Planning for Success:
The First Ingredient
“It is impossible for a man to be cheated by anyone but himself”
Ralph Waldo Emerson
We left off in our last post discussing the SWOT analysis — this is where you analyze your strengths, weaknesses, opportunities, and threats to developing your success plan.
Planning Phase(2): Developing the Plan of Action
The second phase of the planning cycle identifies and prioritizes the goals, benchmarks, and tasks required to achieve the objective. You will use three different Justwyn Models to complete this phase. These models are identified below:
Level (I) — the Justwyn Model for goal planning.
Level (II) — the Justwyn Model for benchmark planning.
Level (III) — the Justwyn Model for task planning.
We can summarize these Justwyn Models graphically as follows:
- Level I: Goal Planning
Define and write the objective in the pinnacle section of the Justwyn Model. Then identify, prioritize, and arrange in hierarchical layers the goals that will achieve the objective.
- Level II: Benchmark Planning:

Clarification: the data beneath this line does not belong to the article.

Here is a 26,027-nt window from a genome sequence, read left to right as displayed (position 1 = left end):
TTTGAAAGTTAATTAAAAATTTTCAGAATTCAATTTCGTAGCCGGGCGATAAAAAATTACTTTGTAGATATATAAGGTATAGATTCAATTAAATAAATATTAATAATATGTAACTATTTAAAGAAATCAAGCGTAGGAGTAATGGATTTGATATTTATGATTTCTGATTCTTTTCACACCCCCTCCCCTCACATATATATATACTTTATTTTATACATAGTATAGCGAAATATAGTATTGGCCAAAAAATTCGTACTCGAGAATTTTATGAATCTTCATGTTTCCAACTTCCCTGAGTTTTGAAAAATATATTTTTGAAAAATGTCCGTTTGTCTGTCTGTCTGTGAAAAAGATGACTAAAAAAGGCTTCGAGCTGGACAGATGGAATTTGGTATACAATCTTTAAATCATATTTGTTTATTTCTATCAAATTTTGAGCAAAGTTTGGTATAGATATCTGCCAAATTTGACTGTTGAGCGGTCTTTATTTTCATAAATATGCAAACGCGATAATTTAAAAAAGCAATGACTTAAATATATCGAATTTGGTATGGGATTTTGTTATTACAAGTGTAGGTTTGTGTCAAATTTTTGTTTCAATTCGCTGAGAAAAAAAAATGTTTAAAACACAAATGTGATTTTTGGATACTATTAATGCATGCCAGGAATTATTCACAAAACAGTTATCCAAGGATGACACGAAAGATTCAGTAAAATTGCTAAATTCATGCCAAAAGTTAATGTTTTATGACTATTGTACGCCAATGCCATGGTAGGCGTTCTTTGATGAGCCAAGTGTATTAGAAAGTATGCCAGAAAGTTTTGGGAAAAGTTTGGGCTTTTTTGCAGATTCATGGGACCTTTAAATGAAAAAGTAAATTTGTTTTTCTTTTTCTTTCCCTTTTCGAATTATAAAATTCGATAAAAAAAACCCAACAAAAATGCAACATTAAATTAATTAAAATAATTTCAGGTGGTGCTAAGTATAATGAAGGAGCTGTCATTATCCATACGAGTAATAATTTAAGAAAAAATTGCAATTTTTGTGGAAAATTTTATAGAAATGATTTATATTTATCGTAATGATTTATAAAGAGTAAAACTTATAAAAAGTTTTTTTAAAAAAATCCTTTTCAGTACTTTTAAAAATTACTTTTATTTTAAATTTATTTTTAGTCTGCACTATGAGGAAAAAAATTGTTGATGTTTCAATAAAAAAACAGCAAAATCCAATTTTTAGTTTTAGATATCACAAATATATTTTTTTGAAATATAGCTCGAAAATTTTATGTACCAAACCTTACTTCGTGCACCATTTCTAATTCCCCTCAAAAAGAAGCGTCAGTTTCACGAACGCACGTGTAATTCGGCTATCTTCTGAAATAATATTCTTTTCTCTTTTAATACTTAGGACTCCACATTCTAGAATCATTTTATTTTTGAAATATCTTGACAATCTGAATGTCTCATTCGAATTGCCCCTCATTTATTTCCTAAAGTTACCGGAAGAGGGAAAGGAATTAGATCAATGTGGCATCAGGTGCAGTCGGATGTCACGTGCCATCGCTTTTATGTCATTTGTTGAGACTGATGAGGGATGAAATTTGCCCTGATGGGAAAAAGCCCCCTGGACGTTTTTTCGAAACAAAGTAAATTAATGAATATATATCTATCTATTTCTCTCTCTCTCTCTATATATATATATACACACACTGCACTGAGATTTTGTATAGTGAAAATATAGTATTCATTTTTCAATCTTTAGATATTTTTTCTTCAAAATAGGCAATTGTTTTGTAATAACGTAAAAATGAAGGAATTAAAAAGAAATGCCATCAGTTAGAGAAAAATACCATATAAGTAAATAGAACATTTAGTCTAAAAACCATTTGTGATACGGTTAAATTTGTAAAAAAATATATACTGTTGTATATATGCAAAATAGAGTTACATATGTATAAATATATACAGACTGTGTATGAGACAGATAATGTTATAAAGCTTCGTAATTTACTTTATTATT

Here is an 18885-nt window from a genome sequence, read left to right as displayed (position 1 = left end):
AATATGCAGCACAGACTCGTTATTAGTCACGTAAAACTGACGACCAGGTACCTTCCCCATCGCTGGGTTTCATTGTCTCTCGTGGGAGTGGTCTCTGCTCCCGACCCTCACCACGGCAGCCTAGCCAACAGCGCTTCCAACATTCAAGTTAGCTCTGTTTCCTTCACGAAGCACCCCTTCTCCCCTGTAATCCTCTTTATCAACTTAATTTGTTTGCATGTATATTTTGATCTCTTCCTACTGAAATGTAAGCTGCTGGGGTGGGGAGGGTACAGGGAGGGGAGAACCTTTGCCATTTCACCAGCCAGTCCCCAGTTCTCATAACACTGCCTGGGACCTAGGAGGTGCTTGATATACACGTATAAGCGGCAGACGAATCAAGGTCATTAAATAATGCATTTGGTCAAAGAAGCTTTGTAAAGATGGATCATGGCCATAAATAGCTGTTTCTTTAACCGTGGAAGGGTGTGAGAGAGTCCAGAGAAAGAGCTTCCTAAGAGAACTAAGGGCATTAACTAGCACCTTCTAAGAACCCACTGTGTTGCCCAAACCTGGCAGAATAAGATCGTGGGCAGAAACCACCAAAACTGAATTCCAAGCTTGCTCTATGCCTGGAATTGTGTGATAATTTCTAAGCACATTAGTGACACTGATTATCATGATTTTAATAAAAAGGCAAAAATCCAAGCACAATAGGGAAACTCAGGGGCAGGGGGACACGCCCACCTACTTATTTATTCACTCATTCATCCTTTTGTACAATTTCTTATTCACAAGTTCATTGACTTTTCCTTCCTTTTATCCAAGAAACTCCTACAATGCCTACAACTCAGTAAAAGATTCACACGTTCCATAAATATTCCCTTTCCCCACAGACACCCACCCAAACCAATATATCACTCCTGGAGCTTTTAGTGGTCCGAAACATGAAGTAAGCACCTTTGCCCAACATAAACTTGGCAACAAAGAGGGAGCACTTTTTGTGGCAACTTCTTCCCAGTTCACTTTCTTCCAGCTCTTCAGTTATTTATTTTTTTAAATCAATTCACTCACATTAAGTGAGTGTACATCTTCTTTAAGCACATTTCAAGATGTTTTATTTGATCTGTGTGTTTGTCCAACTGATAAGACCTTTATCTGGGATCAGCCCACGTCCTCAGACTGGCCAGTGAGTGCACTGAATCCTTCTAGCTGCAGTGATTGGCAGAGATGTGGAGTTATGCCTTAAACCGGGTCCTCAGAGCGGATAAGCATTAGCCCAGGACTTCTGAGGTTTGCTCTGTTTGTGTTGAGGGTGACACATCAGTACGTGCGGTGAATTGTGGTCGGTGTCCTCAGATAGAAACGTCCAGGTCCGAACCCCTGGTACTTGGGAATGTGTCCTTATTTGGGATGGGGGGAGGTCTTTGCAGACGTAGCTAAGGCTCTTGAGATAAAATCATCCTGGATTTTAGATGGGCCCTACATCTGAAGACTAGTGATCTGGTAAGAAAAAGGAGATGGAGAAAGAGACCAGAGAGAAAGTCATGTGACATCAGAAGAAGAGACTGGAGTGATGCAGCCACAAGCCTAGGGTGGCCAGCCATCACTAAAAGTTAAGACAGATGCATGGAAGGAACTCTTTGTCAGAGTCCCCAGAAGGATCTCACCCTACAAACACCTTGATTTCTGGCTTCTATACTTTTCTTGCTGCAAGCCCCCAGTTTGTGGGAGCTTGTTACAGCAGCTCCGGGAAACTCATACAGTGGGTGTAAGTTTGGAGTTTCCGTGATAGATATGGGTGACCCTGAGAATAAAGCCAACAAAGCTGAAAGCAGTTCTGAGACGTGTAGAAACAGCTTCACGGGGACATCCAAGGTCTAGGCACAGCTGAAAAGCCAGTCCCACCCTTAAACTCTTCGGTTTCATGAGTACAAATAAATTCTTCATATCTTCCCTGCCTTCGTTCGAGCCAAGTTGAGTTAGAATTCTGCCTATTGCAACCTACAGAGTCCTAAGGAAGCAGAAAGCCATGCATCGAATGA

Take each respective goal from Level (I) and identify, prioritize, and arrange in hierarchical layers the benchmarks (or sub-goals) that will achieve the goal.
- Level III: Task Planning:
List the major task(s) that will achieve each respective benchmark. You will complete this planning step in later post when you assign goals and bench marks for execution. In this posting, I will demonstrate how this is done.
We begin with Level (I) by writing the objective in the pinnacle section of the model. Let’s help Dave Mansfield with his goal planning to illustrate these concepts — you will use this similar process in designing your own plan. His objective is to become the “President of the United States.” We will use the Justwyn Model for goal planning (appendix.pdf) to complete this step.
After writing the objective in the model’s pinnacle, we turn to the SWOT analysis completed earlier to identify the goals that will achieve the objective. You may stumble a little on identifying all of the goals required to achieve your objective. Remember, however, that the goals, benchmarks, and tasks identified in your plan will change as you progress through your plan. So to begin this process, try to strategically think of the goals that will best achieve your objective with the understanding that some of these goals may change later.